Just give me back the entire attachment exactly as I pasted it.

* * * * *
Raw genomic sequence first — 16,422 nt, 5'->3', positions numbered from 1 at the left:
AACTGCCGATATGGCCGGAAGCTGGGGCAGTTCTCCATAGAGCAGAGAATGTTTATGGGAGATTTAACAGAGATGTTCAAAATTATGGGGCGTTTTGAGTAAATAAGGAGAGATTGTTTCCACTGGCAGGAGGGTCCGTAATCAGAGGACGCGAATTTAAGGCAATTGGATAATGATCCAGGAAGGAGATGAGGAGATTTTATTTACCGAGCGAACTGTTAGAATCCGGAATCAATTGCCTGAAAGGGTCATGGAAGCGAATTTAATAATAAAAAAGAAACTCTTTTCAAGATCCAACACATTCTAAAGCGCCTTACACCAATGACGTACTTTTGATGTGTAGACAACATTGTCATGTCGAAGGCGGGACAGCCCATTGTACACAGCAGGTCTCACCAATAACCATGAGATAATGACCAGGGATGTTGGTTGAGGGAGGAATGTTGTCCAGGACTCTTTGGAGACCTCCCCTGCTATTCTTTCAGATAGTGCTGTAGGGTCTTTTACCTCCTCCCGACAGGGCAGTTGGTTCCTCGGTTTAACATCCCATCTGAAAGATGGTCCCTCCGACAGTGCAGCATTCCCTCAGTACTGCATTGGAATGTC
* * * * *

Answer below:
Raw genomic sequence first — 16,422 nt, 5'->3', positions numbered from 1 at the left:
AACTGCCGATATGGCCGGAAGCTGGGGCAGTTCTCCATAGAGCAGAGAATGTTTATGGGAGATTTAACAGAGATGTTCAAAATTATGGGGCGTTTTGAGTAAATAAGGAGAGATTGTTTCCACTGGCAGGAGGGTCCGTAATCAGAGGACGCGAATTTAAGGCAATTGGATAATGATCCAGGAAGGAGATGAGGAGATTTTATTTACCGAGCGAACTGTTAGAATCCGGAATCAATTGCCTGAAAGGGTCATGGAAGCGAATTTAATAATAAAAAAGAAACTCTTTTCAAGATCCAACACATTCTAAAGCGCCTTACACCAATGACGTACTTTTGATGTGTAGACAACATTGTCATGTCGAAGGCGGGACAGCCCATTGTACACAGCAGGTCTCACCAATAACCATGAGATAATGACCAGGGATGTTGGTTGAGGGAGGAATGTTGTCCAGGACTCTTTGGAGACCTCCCCTGCTATTCTTTCAGATAGTGCTGTAGGGTCTTTTACCTCCTCCCGACAGGGCAGTTGGTTCCTCGGTTTAACATCCCATCTGAAAGATGGTCCCTCCGACAGTGCAGCATTCCCTCAGTACTGCATTGGAATGTC